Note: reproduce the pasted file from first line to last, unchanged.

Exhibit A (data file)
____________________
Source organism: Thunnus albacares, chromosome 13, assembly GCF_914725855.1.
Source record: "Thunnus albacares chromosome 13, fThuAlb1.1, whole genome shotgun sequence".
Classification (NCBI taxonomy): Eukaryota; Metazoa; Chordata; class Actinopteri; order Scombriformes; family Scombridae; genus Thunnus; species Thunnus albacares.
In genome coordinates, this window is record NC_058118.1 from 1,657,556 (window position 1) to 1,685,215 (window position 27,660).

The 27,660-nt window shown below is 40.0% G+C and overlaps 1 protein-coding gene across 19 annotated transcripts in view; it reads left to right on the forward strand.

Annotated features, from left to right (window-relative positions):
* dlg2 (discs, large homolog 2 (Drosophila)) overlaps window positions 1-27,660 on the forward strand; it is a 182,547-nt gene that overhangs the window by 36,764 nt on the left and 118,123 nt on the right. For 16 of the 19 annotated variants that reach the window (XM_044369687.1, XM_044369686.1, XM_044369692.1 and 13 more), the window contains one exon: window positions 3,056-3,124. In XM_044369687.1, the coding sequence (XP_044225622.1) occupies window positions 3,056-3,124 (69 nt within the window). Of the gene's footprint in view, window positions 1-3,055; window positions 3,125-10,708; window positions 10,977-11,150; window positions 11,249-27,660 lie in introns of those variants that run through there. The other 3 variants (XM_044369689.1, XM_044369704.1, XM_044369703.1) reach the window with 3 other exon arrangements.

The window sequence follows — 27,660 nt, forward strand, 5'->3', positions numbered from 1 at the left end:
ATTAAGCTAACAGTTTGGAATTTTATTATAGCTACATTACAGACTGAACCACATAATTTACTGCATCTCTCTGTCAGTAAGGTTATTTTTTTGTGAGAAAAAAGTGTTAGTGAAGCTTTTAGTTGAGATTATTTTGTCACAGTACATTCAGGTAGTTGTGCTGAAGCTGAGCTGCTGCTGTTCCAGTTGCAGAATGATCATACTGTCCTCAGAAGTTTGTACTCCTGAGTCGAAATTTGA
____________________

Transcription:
Source organism: Thunnus albacares, chromosome 13, assembly GCF_914725855.1.
Source record: "Thunnus albacares chromosome 13, fThuAlb1.1, whole genome shotgun sequence".
Classification (NCBI taxonomy): Eukaryota; Metazoa; Chordata; class Actinopteri; order Scombriformes; family Scombridae; genus Thunnus; species Thunnus albacares.
In genome coordinates, this window is record NC_058118.1 from 1,657,556 (window position 1) to 1,685,215 (window position 27,660).

The 27,660-nt window shown below is 40.0% G+C and overlaps 1 protein-coding gene across 19 annotated transcripts in view; it reads left to right on the forward strand.

Annotated features, from left to right (window-relative positions):
* dlg2 (discs, large homolog 2 (Drosophila)) overlaps window positions 1-27,660 on the forward strand; it is a 182,547-nt gene that overhangs the window by 36,764 nt on the left and 118,123 nt on the right. For 16 of the 19 annotated variants that reach the window (XM_044369687.1, XM_044369686.1, XM_044369692.1 and 13 more), the window contains one exon: window positions 3,056-3,124. In XM_044369687.1, the coding sequence (XP_044225622.1) occupies window positions 3,056-3,124 (69 nt within the window). Of the gene's footprint in view, window positions 1-3,055; window positions 3,125-10,708; window positions 10,977-11,150; window positions 11,249-27,660 lie in introns of those variants that run through there. The other 3 variants (XM_044369689.1, XM_044369704.1, XM_044369703.1) reach the window with 3 other exon arrangements.

The window sequence follows — 27,660 nt, forward strand, 5'->3', positions numbered from 1 at the left end:
ATTAAGCTAACAGTTTGGAATTTTATTATAGCTACATTACAGACTGAACCACATAATTTACTGCATCTCTCTGTCAGTAAGGTTATTTTTTTGTGAGAAAAAAGTGTTAGTGAAGCTTTTAGTTGAGATTATTTTGTCACAGTACATTCAGGTAGTTGTGCTGAAGCTGAGCTGCTGCTGTTCCAGTTGCAGAATGATCATACTGTCCTCAGAAGTTTGTACTCCTGAGTCGAAATTTGA